Berghaus welcomes inspirational climber to athlete team

22 08 2012

We’re really pleased to welcome inspirational climber Isabel Suppé to our team as a guest athlete. Here Isabel tells her inspirational climbing story. My name is Isabel Suppé and I´m a climber, a writer and a motivational speaker of German origin and Argentine heart. I´ve spent most my adult life climbing in the Andes where […]

We’re really pleased to welcome inspirational climber Isabel Suppé to our team as a guest athlete. Here Isabel tells her inspirational climbing story.

My name is Isabel Suppé and I´m a climber, a writer and a motivational speaker of German origin and Argentine heart. I´ve spent most my adult life climbing in the Andes where I specialise in high altitude and technical faces.

In July 2010 I was climbing with my climbing partner Peter Wiesenekker when he slipped on a patch of ice, blowing out our anchorage points and pulling me down with me. We fell more than 1,000 feet off Ala Izquierda del Condoriri’s south-east face in the Bolivian Andes. After spending the next two days crawling with a severely exposed fracture over the ice at 16,000 feet above sea-level, I was finally rescued, unfortunately it was too later for Peter who died of hypothermia whilst I was searching for help.

Soon after I was told that I would never walk normally again or climb.

Doctors also warned me that after having undergone 10 very complex surgeries I would not be able to return to high altitude. Since I had been climbing with my broken foot dangling in the air only 3 weeks after the accident, I didn’t quite believe this. Nine month later I became the first woman to solo-climb Nevado the Cachi, one of the highest and most solitary peaks in the Andes. In July 2011, exactly one year after the accident, Robert Rauch and I opened a new route on crutches. “The birthday of the broken leg” is an extremely difficult vertical ice route in Bolivia, in honour of all those that dare to dream despite the probabilities of science.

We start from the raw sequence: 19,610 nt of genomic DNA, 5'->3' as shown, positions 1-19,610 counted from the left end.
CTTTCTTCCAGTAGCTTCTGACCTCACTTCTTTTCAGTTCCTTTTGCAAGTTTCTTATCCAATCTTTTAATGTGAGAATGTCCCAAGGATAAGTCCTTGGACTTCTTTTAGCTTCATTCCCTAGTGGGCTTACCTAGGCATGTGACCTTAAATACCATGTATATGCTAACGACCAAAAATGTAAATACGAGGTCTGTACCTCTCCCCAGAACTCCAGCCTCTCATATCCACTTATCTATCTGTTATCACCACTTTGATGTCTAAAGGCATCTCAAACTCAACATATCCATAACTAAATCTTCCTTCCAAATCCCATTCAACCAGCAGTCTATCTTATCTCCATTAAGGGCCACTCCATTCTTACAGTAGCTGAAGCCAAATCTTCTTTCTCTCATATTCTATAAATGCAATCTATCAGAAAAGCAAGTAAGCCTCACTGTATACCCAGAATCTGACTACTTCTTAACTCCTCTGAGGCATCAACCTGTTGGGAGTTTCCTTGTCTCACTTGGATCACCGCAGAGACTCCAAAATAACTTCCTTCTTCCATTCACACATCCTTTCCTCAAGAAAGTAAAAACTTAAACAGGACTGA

Since my ankle joint has been deteriorating at a devastating speed, I was later on advised to cycle as much as possible and undergo more surgeries in Spain. I therefore borrowed my German grandmother’s bike and solemnly named it “Rocinante,” after Don Quijote´s noble horse. On Rocinante I then crossed the Alps, the Pyrenees, Switzerland, France and Northern Spain in the middle of winter so I could have surgery. Later on I continued to the south, crossed over to Africa, climbed Morocco´s highest mountain and ended my journey in the Sahara desert.

Unfortunately the surgeries in Spain did not succeed in restoring my ankle joint, so I decided to attempt a highly complex form of bone transplantation, a surgery that is only done in the USA. And of course, my insurance company did not cover it… bank robbery? Definitely not a good solution for a person unable to run from the cops. I finally decided that fundraising was the way to go.

My next crusade against the impossible shall lead me from Monterey, California, in honor of John Steinbeck, all the way to Ramapo College of New Jersey, my Alma Mater on the other side of the country.

My journey in the quest for health is also going to be a journey of discovery and exploration that will lead me across a country that I had not visited in ten years and that has undergone very important changes.

One major premise of travels with Rocinante is that my adventure is meant to be enjoyed. As a climber I could not ride across this diverse wonderland of nature without visiting its rocks as well as the national parks close to my route.

My book, Starry Night, tells the story of my accident and recently it was a finalist for the prestigious Desnivel Award for Literature in Spain an has received a special mention by the jury.

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